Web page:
Are joint finances stopping you getting credit?

Are joint finances stopping you getting credit?

author: Hayley Cox

By Hayley Cox


Heard of the saying ‘What’s mine is yours, and what’s yours is mine’?

It might not be the case when it comes to sharing your last chocolate, or the duvet, for that matter, but if you have joint finances with a partner, family member or even a flatmate, it’s definitely true.

That’s because when you apply for credit with someone else, you automatically become financially linked with them – this is called a financial association.

Their name will appear on your credit report and vice versa – you’re totally committed to one another in the eyes of lenders, even if you might not be in real life!

Is that a problem?

It depends. Someone else’s finances won’t impact the ‘credit rating’ that the credit reference agencies give you. However, being financially associated does means that lenders may look at the other person’s report as well as your own when you apply for credit.

If you both manage your finances well and have good credit, you’ve nothing really to worry about. However, if the other person has poor credit (or again, vice versa), it could be bad news. Lenders may look at their report, see missed payments or lots of unpaid debt, and think that you’re too risky to lend to.

What counts as joint credit?

Your credit reports will be linked if you have a:

-          joint bank account

-          loan taken out in both your names

-          joint mortgage

-          joint CCJ

-          broadband or utilities contract in both your names (however, not all providers report to the credit reference agencies, so check with yours)

You won’t be linked to someone just because you live with them, or are even in a relationship with them. You must have applied for credit together.

Can I ‘un-link’ myself?

Yes. Whether it’s an ex, a friend or someone you used to live with, as long as the debt is paid off, you can just ask the credit reference agencies to remove the person from your credit report. This is called a notice of disassociation.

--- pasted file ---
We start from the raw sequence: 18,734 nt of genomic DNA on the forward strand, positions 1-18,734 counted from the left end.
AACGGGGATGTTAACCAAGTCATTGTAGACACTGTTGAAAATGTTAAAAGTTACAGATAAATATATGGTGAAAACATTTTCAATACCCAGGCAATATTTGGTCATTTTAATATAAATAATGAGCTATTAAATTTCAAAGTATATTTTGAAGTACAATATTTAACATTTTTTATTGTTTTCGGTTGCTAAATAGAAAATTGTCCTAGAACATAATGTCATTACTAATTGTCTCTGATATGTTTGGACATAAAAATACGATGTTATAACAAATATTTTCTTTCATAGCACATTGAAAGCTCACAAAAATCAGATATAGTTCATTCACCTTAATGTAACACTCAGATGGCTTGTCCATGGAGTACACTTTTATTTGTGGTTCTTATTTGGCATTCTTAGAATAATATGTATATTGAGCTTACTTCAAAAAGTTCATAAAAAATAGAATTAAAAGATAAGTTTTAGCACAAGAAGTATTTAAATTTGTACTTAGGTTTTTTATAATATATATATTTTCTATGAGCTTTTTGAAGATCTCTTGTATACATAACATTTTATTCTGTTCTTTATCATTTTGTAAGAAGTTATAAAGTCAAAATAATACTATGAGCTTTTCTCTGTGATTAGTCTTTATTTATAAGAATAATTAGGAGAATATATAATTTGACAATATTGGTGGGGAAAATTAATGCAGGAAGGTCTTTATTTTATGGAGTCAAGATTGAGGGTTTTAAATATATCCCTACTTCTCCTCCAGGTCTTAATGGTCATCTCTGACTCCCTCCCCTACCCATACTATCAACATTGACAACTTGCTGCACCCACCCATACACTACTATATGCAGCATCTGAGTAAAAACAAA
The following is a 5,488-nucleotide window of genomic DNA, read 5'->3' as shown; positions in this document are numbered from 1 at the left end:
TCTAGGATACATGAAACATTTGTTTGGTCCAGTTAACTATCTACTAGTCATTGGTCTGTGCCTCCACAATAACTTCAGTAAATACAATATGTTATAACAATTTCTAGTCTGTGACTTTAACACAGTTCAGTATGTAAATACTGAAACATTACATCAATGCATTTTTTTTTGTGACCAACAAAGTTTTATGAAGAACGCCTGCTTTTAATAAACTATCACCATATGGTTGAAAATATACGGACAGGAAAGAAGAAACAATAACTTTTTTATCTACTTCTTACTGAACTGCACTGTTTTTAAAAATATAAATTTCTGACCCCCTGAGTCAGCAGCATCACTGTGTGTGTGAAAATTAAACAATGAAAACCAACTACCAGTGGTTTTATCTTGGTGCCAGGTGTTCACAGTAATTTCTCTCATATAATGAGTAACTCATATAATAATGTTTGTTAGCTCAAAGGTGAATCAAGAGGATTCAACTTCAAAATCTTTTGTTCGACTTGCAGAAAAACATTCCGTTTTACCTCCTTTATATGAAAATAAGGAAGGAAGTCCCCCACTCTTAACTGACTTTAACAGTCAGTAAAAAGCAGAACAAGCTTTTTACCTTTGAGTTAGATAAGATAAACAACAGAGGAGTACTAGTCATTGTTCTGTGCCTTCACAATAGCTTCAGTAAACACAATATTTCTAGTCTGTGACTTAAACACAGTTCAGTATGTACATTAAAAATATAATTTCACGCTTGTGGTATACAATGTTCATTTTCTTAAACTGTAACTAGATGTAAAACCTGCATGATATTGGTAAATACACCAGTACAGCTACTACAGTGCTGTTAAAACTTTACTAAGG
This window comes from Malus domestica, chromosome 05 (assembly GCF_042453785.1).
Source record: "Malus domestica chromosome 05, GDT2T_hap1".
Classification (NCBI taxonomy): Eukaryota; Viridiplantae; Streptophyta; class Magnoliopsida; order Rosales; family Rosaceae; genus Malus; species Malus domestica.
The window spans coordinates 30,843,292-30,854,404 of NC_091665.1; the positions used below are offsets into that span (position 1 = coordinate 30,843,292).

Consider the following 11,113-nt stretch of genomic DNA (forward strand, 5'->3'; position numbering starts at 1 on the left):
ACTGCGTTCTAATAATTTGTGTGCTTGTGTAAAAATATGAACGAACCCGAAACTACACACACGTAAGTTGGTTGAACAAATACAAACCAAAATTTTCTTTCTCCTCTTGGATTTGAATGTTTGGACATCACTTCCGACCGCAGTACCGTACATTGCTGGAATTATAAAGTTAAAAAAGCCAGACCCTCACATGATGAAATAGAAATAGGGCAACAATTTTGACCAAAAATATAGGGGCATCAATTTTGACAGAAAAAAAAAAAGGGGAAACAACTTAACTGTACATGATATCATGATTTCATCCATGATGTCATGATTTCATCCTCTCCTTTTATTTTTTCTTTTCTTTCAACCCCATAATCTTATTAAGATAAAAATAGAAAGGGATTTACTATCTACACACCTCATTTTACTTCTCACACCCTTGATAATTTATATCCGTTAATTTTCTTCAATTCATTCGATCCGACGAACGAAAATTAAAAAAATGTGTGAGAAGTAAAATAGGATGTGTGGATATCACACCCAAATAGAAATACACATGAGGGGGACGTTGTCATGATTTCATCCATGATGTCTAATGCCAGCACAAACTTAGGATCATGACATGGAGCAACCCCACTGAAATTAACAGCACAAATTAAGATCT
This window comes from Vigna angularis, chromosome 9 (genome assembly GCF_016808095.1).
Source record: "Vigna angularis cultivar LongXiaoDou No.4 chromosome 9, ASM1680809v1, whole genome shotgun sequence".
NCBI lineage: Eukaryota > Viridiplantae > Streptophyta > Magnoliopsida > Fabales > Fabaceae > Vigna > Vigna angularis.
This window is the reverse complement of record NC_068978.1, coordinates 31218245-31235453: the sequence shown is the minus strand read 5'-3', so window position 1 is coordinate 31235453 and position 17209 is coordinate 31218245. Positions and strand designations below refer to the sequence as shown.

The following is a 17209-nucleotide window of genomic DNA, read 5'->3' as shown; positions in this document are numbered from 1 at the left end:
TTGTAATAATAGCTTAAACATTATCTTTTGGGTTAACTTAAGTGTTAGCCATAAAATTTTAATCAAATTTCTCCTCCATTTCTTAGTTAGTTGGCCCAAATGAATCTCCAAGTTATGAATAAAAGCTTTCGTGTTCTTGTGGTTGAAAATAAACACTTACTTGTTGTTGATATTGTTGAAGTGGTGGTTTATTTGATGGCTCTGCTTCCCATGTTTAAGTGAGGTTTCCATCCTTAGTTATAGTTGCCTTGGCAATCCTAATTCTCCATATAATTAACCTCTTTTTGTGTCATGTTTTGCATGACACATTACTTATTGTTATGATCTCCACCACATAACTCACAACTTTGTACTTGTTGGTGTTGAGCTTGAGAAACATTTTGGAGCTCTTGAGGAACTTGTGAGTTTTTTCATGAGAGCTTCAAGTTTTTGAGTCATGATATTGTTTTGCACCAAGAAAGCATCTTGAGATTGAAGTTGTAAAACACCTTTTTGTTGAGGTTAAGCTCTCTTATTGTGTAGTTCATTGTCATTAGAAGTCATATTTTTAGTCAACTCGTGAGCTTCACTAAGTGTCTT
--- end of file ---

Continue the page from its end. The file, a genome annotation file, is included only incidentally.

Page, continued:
What if it’s my current partner?

The same applies - as long as you pay off the joint debt you have (so it’s probably not possible if it’s a mortgage), you can ask the credit reference agencies to disassociate you. You might want to do this if one of you has bad credit. You can then relink yourselves by applying for credit again once their credit rating has improved in the future.

How do I apply for a notice of disassociation?

Remember, you’ll need to make sure that the credit you took out jointly is paid off before you apply for one. You then need to contact the credit reference agencies and tell them you want to issue a notice of disassociation. You’ll find their details on their websites below:




It’s a good idea to check your report with all three agencies as they each hold different information for you. 

The credit reference agencies will then carry out various checks to make sure that the financial association has genuinely ended and, if they’re happy, they’ll remove the person’s name from your report.

That means that their credit rating now won’t be taken into account by lenders when they’re deciding whether to lend to you or not. Consider it a financial divorce.

I don’t know if I’m financially linked to anyone?

To see who you have financial associations with, you can find out via any of the aforementioned credit reference agencies. Here's how to check your credit report for free.

Disclaimer: We make every effort to ensure that content is correct at the time of publication. Please note that information published on this website does not constitute financial advice, and we aren’t responsible for the content of any external sites.

Are joint finances stopping you getting credit? Are joint finances stopping you getting credit?